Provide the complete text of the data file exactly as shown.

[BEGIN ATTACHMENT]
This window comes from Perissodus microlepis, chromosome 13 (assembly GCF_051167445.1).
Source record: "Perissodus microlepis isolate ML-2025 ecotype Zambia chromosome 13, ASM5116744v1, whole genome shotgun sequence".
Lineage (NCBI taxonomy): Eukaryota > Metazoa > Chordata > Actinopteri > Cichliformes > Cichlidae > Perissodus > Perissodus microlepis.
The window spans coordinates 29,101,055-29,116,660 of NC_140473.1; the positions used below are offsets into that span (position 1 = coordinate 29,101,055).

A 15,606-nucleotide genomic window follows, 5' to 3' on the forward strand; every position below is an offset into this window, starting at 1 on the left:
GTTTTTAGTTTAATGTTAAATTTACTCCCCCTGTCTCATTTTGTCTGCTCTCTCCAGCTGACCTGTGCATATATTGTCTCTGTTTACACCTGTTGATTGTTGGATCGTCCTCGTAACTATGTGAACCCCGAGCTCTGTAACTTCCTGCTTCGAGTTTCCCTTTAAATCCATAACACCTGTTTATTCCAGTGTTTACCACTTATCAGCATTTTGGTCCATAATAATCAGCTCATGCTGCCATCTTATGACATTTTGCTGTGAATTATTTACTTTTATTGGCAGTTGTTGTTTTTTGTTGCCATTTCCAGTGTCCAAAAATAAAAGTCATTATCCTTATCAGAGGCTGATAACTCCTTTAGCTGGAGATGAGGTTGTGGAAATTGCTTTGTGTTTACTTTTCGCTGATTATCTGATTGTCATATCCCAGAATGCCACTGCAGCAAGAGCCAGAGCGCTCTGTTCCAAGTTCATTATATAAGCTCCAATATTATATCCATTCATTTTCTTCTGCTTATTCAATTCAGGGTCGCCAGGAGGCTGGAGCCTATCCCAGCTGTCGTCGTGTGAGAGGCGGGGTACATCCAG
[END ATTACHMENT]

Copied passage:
This window comes from Perissodus microlepis, chromosome 13 (assembly GCF_051167445.1).
Source record: "Perissodus microlepis isolate ML-2025 ecotype Zambia chromosome 13, ASM5116744v1, whole genome shotgun sequence".
Lineage (NCBI taxonomy): Eukaryota > Metazoa > Chordata > Actinopteri > Cichliformes > Cichlidae > Perissodus > Perissodus microlepis.
The window spans coordinates 29,101,055-29,116,660 of NC_140473.1; the positions used below are offsets into that span (position 1 = coordinate 29,101,055).

A 15,606-nucleotide genomic window follows, 5' to 3' on the forward strand; every position below is an offset into this window, starting at 1 on the left:
GTTTTTAGTTTAATGTTAAATTTACTCCCCCTGTCTCATTTTGTCTGCTCTCTCCAGCTGACCTGTGCATATATTGTCTCTGTTTACACCTGTTGATTGTTGGATCGTCCTCGTAACTATGTGAACCCCGAGCTCTGTAACTTCCTGCTTCGAGTTTCCCTTTAAATCCATAACACCTGTTTATTCCAGTGTTTACCACTTATCAGCATTTTGGTCCATAATAATCAGCTCATGCTGCCATCTTATGACATTTTGCTGTGAATTATTTACTTTTATTGGCAGTTGTTGTTTTTTGTTGCCATTTCCAGTGTCCAAAAATAAAAGTCATTATCCTTATCAGAGGCTGATAACTCCTTTAGCTGGAGATGAGGTTGTGGAAATTGCTTTGTGTTTACTTTTCGCTGATTATCTGATTGTCATATCCCAGAATGCCACTGCAGCAAGAGCCAGAGCGCTCTGTTCCAAGTTCATTATATAAGCTCCAATATTATATCCATTCATTTTCTTCTGCTTATTCAATTCAGGGTCGCCAGGAGGCTGGAGCCTATCCCAGCTGTCGTCGTGTGAGAGGCGGGGTACATCCAG